Developing Referral Relationships
Once you’ve received a referral, gathered information, and ranked the lead, it’s time to pick up the phone. The following advice and scripts will help you at each step of the lead-conversion process.
Making first-time contact
The first call is the hardest one. Until you make first contact you really don’t know the quality of the lead. It could turn out to be a huge business opportunity – or nothing at all. You have to hope for the best. The referral lead could result in years of business and an important new referral alliance, or it could go into the trash 60 seconds after you make the call. As you initiate contact with a new referral, heed the upcoming advice. Know the two objectives of your first call or visit.
The primary objective of your first contact, like the objective of any other first sales call to a new prospect, is to book an appointment. The first appointment might take the form of an exploratory session aimed at determining the wants, needs, and desires of the lead, or it might be an appointment to conduct a buyer consultation or listing presentation.
The secondary objective of your first contact is to open the door, establish trust and respect, demonstrate your knowledge, and establish your position as a reliable resource.
In your first contact, you’re not trying to make a sale; you’re just trying to achieve a face-to-face meeting.
Use the name of your referral source to open doors
The best way to get beyond your prospect’s defenses is to share the name of your referral source. By presenting the name of your mutual associate, you establish immediate rapport and credibility. In your opening statement, include a reference to your referral source using a script such as this:
“Hello, Mr. Smith, this is Dirk Zeller with Real Estate Champions. The reason for my call is that your name came up in a conversation yesterday with Bob Jones with the Acme Delivery Company.”
Then continue by using a linking statement such as:
“He said you’re neighbors,” or “He said you used to work together,”
“He said your sons play soccer on the same team.”
“Well, Bob Jones is a very valuable client. Bob knows I primarily work with referrals; he suggested I give you a call. He thought it would be worth a few minutes of our mutual time to see if we should meet.”
You could also use a variation like:
“Bob was pleased with the service I provided to him and his family. He thought you’d like to evaluate how I might be able to assist you in the future.”
Converting referrals into clients or referral sources
Once you’ve established a solid opening connection, it’s time to ask probing questions that help you determine the wants, needs, desires, and expectations of the lead. Depending on your findings, the lead might result in a qualified prospect that you convert into a client, or you might determine that while the lead isn’t ready to buy or sell, or to commit to an exclusive agent relationship, the person is a valuable resource to be added to your referral database.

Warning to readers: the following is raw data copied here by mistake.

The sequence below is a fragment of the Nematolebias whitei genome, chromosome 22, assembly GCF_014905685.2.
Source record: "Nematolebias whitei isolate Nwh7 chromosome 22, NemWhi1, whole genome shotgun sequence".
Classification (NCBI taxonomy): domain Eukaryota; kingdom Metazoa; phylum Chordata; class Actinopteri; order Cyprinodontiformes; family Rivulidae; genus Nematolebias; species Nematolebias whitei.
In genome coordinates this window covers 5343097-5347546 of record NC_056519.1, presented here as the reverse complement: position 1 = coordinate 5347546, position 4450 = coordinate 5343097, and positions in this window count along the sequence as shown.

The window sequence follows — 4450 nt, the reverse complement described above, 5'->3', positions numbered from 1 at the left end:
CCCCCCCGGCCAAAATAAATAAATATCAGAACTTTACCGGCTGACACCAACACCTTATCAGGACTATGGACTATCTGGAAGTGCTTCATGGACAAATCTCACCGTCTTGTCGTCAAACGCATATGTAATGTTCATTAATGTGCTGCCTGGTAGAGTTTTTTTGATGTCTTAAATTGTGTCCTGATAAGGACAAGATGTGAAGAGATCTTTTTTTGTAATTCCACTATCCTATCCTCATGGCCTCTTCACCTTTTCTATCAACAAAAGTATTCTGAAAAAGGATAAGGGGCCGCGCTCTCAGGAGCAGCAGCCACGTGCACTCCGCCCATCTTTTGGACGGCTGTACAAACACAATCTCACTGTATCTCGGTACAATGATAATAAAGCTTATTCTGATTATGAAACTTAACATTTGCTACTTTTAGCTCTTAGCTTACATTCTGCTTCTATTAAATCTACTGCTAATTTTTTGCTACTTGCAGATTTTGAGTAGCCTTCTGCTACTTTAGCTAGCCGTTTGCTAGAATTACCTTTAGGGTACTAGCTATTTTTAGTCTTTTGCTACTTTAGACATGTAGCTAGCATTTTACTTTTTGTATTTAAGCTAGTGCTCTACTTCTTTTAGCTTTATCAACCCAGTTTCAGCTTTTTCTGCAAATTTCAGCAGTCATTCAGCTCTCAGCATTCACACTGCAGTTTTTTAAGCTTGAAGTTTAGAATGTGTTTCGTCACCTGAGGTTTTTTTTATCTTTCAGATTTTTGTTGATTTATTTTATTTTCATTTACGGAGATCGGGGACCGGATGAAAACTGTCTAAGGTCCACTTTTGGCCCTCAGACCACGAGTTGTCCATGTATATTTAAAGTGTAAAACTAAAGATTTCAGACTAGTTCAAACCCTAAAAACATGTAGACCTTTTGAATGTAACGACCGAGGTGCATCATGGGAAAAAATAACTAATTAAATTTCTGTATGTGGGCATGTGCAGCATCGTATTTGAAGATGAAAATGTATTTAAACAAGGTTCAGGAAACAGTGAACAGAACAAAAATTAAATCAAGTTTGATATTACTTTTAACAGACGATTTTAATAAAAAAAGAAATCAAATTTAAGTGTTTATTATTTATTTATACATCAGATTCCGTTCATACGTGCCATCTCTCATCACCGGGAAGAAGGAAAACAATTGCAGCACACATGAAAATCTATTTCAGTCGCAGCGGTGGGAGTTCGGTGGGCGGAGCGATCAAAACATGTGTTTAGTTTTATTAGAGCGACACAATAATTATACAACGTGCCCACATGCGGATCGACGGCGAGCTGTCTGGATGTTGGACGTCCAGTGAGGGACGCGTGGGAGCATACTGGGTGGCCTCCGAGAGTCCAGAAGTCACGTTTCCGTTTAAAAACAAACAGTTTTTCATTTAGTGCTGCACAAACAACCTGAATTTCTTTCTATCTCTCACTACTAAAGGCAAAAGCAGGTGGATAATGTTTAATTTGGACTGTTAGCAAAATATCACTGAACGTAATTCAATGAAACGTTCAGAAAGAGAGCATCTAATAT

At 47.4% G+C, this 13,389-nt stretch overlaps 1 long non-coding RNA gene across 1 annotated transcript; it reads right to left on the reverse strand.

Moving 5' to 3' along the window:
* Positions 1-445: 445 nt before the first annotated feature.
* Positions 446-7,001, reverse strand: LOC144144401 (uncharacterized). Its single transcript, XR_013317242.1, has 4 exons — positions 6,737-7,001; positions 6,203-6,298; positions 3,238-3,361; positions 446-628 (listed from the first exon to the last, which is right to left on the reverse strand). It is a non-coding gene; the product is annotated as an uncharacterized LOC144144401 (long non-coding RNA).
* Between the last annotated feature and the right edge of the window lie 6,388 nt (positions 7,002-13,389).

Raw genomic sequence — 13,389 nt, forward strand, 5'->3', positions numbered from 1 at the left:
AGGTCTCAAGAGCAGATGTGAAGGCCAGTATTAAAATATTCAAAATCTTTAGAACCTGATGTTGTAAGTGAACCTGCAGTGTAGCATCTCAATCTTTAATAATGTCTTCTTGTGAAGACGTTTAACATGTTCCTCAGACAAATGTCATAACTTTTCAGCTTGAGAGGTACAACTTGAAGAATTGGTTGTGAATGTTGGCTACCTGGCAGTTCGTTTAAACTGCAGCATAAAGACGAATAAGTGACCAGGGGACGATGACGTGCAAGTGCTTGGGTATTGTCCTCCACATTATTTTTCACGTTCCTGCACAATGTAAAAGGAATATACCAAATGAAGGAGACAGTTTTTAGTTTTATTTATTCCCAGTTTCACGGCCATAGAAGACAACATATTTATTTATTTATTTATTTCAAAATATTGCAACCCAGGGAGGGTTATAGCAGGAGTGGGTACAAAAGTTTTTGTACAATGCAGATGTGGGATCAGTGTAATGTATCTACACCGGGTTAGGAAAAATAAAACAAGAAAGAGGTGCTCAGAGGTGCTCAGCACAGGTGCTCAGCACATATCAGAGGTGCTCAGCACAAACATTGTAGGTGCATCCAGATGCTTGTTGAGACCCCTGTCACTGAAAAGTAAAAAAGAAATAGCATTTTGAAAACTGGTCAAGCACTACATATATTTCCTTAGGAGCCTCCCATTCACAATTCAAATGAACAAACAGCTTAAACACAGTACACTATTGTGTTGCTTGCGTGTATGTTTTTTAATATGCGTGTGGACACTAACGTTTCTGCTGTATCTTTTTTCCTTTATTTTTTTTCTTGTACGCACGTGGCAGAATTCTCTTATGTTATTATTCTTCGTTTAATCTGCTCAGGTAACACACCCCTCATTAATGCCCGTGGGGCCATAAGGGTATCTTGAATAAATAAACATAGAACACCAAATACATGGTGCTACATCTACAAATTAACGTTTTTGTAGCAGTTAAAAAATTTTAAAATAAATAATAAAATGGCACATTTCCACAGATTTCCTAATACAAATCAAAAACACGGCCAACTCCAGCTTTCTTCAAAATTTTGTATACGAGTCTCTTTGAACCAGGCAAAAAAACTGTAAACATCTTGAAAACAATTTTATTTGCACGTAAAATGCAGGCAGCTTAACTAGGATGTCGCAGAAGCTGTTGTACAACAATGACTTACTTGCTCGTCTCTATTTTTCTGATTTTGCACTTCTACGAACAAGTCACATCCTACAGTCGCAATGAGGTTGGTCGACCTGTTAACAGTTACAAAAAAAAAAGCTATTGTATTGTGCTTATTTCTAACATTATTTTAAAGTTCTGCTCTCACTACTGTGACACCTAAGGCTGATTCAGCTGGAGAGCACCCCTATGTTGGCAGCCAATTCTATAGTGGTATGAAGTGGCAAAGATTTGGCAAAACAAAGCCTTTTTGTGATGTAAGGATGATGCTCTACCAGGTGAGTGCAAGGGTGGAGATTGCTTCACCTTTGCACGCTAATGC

Personal visits and calls
Leads generated through referrals come with a higher client-conversion probability than leads received from ad calls, sign calls, or any other cold sources. Due to that fact, consider investing some additional time as you launch the relationship. Instead of, or in addition to a personal call, consider stopping by to personally meet your new leads in their home. Once they attach a face and voice to your name they’ll find it more difficult to reject you or select someone else to represent their interests.
If a personal visit isn’t possible, aim to enhance the sense of personal connection through an increased number and frequency of calls. It takes, on average, four to six calls for you to leave a lasting impression.
Written notes, e-mail messages and mailers
Between calls and personal visits, build a bridge with personal notes and e-mail messages. Written communications will never replace the personal touch of phone calls or face-to-face visits, but in between live contact they do a great job of keeping the connection alive.
Send market updates, testimonials, letters from other satisfied clients, information on your current listed properties, and news about key awards or recognition you’ve received.
Beyond that, treat leads as if they’re already clients by adding them to your newsletter list and to insider mailings that share news from your office.
Dirk Zeller is a sought out speaker, celebrated author and CEO of Real Estate Champions. His company trains more than 350,000 Agents worldwide each year through live events, online training, self-study programs, and newsletters. The Real Estate community has embraced and praised his six best-selling books; Your First Year in Real Estate, Success as a Real Estate Agent for Dummies®, The Champion Real Estate Agent, The Champion Real Estate Team, Telephone Sales for Dummies®, Successful Time Management for Dummies®, and over 300 articles in print. To learn more, please visit: http://www.realestatechampions.com/SurvivorSalesSkills/.
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